City standings: Boston

The best and worst of Boston's pro teams over the past 25 years:

Overall winning percentage: .544 (3rd)

Best year: 1986

As you can tell by that overall winning percentage, Boston sports teams have been very successful over the past quarter-century. Sometimes this is forgotten with that constant reminders of 1918.

Anyway, 1986 was quite a year -- the Celtics beat the Lakers in the NBA Finals. The Red Sox, umm, nearly won the World Series. The Patriots played in the Super Bowl early in the year and then made the playoffs again in the 1986 season. The Bruins made the playoffs as well.

Worst year: 1997

The Bruins had made the playoffs 29 consecutive years but slumped to 26-47-9 record to miss the postseason. The once-proud Celtics were suddenly the Clippers of the East, going an embarrassing 15-67. The Red Sox had a losing record at 78-84. The Patriots went 10-6 and even won a playoff game, but it wasn't enough to erase the misery of '97.

Worst moment: You know the answer to this one.

Best team: 1986 Celtics (67-15)

Bostonians will tell you this is the greatest NBA team of all time -- and it may be. Led by MVP Larry Bird's 25.8 points per game and Kevin McHale's 21.3, the Celtics owned a huge homecourt advantage, going 40-1. In the playoffs, they went 15-3, including a six-game Finals win over the Rockets.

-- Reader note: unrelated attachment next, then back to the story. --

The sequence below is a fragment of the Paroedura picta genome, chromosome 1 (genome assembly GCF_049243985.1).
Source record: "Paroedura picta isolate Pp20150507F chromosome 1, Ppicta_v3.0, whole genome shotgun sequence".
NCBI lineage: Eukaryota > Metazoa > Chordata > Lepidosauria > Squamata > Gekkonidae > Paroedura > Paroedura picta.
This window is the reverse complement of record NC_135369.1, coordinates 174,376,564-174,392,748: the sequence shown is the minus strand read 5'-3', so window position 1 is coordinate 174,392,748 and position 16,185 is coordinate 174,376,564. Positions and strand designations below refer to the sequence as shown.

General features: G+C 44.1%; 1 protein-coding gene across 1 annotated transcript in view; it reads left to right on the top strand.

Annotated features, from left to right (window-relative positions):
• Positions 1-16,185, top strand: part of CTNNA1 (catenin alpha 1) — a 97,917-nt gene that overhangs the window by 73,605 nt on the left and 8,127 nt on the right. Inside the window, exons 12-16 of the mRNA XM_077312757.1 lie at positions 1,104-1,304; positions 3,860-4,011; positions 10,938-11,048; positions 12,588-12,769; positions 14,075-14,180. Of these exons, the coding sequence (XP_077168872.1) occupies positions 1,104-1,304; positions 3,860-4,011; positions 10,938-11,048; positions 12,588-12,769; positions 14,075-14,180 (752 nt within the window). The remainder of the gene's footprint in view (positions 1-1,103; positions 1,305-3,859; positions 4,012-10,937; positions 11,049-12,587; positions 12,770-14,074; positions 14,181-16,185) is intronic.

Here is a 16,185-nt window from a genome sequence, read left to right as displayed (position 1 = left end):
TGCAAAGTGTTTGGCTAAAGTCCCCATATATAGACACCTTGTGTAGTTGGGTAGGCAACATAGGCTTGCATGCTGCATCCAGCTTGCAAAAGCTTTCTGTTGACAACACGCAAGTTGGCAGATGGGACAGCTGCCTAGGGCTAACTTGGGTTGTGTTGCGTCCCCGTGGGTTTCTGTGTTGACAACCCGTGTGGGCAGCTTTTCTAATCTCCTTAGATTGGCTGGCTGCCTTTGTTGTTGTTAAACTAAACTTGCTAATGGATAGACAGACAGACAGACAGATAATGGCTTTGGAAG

Worst team: 1997 Celtics (15-67)

OK, we could have picked one the Patriots' awful years -- 2-14 in 1981, 1-15 in 1990 or 2-14 in 1992. But when the Celtics, who won three NBA titles in the '80s, became one of the NBA's sad-sack franchises, it was a sad day in Boston. Rookie Antoine Walker led the way with 17.5 points per game, but defense was the team's big problem -- their opponents shot over 50 percent from the field.

Best individual season: Pedro Martinez, 1999

Lots of candidates to choose from. Pedro went 23-4 with a 2.07 ERA and 313 strikeouts. But maybe you disagree. Since we Larry Bird is the Boston icon of the past 25 years, vote for the best individual season in the poll to the right.